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Thursday, January 22, 2009

Some Responses to Jesus Project(s)

There have been a couple of responses and I have a bit of spare time and, unusually for time and place, a wireless connection so...

1) Not all historical Jesus scholars operate with the "great man" view as evidenced by John Meier's "Marginal Jew" and Gerd Theissen's somewhat illusive "Galilean".

Actually, I think Meier is an important example of individual and great man history (so long as we don't take the great man too literally). The multi-volume project explicitly based on fact finding is a spectacular example of individualism and the individual as prime mover so to speak. This is very much a great man history (which can include those constructed as outsiders in their time).

(2) You cannot "explain" Christianity simply by reference to its socio-historical context and surrounding cultural currents because sooner or later you still need to do business with the text of the Gospels themselves: we need biography and sociology in our historical reconstruction! I assume that James would agree with me here, why else would you learn Aramaic unless you're prepared to go logion for logion and pericope for pericope.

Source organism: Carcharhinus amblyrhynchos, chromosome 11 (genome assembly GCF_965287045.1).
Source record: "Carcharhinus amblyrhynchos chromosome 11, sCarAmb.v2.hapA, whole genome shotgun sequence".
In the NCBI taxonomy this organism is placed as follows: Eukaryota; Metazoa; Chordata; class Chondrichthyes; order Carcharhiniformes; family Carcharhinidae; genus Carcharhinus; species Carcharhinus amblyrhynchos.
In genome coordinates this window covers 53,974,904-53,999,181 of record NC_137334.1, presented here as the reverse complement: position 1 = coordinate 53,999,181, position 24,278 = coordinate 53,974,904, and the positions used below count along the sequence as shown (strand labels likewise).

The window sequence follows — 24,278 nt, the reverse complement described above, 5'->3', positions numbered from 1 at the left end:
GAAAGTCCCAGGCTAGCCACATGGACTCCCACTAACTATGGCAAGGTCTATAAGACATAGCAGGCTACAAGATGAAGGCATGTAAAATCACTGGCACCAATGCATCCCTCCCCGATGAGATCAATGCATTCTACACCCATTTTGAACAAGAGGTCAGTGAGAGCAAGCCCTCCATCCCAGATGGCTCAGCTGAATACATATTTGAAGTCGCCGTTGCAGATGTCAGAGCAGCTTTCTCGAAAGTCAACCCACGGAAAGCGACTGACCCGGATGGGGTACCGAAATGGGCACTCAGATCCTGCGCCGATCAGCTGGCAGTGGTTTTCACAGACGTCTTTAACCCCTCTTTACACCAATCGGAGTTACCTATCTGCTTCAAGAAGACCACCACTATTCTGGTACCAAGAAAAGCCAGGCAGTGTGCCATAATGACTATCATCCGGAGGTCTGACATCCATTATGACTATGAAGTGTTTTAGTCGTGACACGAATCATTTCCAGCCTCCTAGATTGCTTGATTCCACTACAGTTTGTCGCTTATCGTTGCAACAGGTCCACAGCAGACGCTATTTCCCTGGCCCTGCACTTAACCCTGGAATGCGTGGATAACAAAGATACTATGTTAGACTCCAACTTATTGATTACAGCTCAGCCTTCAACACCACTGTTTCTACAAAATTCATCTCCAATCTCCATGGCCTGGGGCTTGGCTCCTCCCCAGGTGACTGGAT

Yes, certainly. I said challenge and test the dominant view and I think this is the key point. But yes. Also, we could look at broader issues on basically agreed points and try to explain...

(3) I also plea to James to be equally "deconstructive" to the Jesus Project as he is to other bastions of scholarship on the subject matter because he rightly recognizes how theologically and ideologically loaded all historical Jesus scholarship can be.